June 26, 2018

Direct mail elements that you should test and optimise – part 2/2

Our first article in this series set out the basis for conducting  Direct Mail A/B testing. Improving your printed communication will help you promote your brand, increase your response rate and campaign ROI.

Written by Nilda Cerna, Marketing Manager Romax Marketing & Distribution.

This is part two of two series on the topic of A/B testing for Direct Mail.  Part One Covered: 10 Guidelines for Direct Mail A/B Test.

First, you must set the goals for your direct mail campaign, what is its purpose? Lead generation or acquisition, retention of current customer or reactivation of lapsed customers? Secondly, you must decide what variable or metric you want to test in your campaign. Finally, you should test only one variable at a time.

What elements should you test for to constantly improve and ultimately achieve your direct marketing campaign goals?

1. Offers

You should test what types of offers convert better on Direct Mail for your business.

Some examples of offers to test and optimise with Direct Mail are:

  • Discount codes and coupons, or FREE Delivery
  • Sale Promotions
  • FREE Attendance at a webinar or live event
  • Requests for an online demonstration, enquiry, catalogue
  • Download an eBook on your website
  • Subscription to your newsletter
  • Join a loyalty programme.

Check out the Fantastic Service case study 350% ROI.

2. Copy

Your copy is critical. The Same offer portrayed in a different style can make a BIG difference. Consider a mixture of the following. Read it, Filter it and have somebody that does NOT work in your industry read it. Do they understand your message or offer are they tempted?

  • Headlines
  • Short/long paragraph
  • Adding a testimonial
  • Personalised message
  • Repeated messages
  • Targeted image
  • The tone of your conversation (informal, formal, funny, etc)
  • Bullet points

You can play with the same message, offer, copy and call-to-action but only change the format. The format can be either on how is structured your message, such as paragraph, newsletter formal or dedicated send, or in the piece of direct mail format itself.   For example, you can set a standard image in the version A, and a personalised image in the version B.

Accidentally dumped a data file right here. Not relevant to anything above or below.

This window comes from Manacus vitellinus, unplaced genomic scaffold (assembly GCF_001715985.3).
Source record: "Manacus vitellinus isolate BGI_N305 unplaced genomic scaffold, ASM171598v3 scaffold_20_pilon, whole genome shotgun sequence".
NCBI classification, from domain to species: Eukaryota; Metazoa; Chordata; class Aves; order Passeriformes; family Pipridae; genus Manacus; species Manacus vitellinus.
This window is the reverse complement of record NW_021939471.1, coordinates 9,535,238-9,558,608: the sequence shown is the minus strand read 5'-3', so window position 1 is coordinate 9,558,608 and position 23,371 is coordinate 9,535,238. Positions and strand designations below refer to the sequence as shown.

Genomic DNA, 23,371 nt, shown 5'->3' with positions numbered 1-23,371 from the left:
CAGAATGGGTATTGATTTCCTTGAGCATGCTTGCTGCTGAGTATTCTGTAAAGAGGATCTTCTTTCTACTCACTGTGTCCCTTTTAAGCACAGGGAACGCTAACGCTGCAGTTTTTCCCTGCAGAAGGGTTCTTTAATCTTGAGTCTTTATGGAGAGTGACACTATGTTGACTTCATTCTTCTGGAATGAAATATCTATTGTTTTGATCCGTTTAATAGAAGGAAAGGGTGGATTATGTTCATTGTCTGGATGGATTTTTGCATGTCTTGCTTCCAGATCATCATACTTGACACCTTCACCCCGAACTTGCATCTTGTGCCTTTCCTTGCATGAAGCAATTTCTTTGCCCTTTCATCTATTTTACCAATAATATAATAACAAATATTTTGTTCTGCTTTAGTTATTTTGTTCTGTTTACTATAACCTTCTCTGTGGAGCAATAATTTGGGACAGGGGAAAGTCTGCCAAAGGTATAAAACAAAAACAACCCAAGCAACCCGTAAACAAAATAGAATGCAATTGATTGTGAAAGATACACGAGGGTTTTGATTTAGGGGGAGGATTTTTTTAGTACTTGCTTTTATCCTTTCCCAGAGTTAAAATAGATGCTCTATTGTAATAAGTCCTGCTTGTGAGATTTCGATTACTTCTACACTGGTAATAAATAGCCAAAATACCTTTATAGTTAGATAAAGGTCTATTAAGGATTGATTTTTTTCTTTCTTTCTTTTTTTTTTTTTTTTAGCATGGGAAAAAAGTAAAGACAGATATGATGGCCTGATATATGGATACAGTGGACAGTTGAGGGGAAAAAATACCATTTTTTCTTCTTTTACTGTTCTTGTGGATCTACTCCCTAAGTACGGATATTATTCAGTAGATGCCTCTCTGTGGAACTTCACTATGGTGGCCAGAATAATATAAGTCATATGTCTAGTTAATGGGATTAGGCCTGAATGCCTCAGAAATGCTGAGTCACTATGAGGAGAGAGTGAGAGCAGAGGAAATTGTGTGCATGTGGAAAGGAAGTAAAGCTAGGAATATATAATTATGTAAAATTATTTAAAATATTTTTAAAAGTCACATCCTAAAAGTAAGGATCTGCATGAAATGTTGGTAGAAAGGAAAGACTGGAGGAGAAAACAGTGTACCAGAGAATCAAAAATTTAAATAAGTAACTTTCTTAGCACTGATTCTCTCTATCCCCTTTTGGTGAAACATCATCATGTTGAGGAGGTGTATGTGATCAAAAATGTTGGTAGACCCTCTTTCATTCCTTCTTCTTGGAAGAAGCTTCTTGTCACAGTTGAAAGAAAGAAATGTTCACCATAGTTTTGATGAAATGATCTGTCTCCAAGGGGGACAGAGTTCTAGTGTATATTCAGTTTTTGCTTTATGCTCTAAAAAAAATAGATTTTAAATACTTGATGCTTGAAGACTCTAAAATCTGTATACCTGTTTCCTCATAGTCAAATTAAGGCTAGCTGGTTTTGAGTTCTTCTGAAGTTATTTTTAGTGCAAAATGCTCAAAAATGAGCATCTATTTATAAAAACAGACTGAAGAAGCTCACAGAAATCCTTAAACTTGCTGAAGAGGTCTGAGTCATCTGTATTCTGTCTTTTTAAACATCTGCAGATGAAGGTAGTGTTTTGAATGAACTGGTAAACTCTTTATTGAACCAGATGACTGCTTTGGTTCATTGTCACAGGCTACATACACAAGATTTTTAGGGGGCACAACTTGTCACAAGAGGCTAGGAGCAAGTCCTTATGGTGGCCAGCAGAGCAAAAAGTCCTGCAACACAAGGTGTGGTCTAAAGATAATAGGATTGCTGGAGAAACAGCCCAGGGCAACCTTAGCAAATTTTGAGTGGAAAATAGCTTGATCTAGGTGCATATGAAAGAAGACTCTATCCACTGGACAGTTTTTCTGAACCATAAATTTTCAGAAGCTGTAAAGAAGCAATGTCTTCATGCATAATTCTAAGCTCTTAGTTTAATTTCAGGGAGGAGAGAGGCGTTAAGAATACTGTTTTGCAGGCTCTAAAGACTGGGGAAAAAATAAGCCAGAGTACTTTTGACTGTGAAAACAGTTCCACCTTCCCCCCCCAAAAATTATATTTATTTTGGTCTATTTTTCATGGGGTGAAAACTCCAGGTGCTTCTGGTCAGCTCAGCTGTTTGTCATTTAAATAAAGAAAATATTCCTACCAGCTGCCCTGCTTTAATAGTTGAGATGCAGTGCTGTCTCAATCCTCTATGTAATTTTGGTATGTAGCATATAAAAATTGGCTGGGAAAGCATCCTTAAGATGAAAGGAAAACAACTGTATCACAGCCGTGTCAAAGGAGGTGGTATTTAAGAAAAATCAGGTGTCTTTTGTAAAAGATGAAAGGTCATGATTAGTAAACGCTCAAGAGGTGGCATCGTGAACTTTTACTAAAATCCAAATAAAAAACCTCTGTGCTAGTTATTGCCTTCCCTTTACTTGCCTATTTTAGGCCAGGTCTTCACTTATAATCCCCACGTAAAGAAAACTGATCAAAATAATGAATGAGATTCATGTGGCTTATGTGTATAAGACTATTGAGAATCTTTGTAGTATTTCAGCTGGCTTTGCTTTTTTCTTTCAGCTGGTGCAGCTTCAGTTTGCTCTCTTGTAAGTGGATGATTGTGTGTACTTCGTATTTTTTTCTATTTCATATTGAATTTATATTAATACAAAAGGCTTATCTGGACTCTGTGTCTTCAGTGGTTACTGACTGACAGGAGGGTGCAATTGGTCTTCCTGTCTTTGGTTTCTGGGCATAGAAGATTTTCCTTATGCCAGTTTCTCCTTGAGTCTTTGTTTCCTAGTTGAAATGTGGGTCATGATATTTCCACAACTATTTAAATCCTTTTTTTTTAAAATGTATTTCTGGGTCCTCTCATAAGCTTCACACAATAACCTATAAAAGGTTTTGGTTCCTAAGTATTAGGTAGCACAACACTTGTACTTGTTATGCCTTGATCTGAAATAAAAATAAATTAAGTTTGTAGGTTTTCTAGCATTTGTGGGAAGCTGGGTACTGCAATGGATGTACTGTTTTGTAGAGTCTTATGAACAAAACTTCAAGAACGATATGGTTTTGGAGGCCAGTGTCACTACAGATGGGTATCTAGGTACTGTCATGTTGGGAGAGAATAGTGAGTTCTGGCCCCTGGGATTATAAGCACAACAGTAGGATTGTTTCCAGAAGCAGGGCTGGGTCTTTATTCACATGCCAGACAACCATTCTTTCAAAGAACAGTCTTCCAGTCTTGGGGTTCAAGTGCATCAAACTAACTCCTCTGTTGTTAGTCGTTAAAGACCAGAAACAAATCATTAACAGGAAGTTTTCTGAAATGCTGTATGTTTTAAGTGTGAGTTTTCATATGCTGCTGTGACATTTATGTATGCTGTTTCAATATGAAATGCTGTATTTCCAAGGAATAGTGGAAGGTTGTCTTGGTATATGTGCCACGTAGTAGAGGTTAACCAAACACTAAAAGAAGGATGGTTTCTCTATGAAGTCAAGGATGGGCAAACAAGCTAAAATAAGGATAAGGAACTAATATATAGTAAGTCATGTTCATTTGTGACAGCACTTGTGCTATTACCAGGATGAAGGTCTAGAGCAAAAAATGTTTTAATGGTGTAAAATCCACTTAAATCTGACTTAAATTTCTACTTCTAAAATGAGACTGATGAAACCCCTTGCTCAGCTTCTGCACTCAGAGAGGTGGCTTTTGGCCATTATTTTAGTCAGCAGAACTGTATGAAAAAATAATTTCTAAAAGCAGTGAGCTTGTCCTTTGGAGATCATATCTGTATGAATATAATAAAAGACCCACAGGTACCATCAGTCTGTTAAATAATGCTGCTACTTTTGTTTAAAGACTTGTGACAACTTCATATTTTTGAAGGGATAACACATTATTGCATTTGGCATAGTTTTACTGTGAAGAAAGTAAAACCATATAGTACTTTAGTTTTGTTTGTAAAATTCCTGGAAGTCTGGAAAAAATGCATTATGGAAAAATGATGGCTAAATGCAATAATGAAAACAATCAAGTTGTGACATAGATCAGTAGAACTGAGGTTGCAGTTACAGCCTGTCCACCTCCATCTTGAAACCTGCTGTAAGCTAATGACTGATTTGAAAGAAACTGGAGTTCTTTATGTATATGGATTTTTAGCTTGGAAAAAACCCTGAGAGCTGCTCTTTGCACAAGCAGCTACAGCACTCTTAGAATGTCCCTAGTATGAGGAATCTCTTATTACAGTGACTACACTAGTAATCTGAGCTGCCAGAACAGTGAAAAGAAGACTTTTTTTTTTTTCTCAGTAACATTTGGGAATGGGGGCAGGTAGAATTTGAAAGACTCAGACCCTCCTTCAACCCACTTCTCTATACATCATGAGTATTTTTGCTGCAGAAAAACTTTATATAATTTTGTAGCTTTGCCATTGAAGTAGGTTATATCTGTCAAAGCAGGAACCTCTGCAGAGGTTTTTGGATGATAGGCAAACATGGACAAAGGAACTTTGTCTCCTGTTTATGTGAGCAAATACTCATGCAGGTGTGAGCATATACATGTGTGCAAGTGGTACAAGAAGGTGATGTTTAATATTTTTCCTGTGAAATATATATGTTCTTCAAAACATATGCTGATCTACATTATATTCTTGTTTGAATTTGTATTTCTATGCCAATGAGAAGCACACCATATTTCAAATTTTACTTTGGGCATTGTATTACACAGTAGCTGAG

3. Finishing

  1. You can add visually enhancing finishing processes to your printed communication that can help to present your brand with more sophistication or just to make a particular message stand out. Techniques include: gloss lamination, or spot lamination, embossing and foiling. Next time that you send a postcard test half with gloss lamination and half with matt lamination.

4. Layout

  1. You can experiment with different images and positioning of your calls-to-action then measure your responses and conversions to determine which layout is most effective. This is a very interesting test because changing layout can promote your message and increase your campaign ROI.

5. Timing

  1. A direct mail campaign must be programmed in advance, so you need to plan when you are expecting your piece to land. You want to see how your customers react to the timing of your campaign. Deliver one group of your direct mail shot early in the week and the other group later in the same week, what difference does this make to responses.

6. Sender

  1. Who the mailpiece is sent FROM matters. Consider how different data subjects are likely to respond to a letter from the CEO or their individual account manager instead of a generic “Company Name”. You can experiment signing your direct mail (if applicable) from a Brand Ambassador if you have one. Avoid using Marketing Manager, as this reminds the recipient that you are marketing to them!

7. Envelopes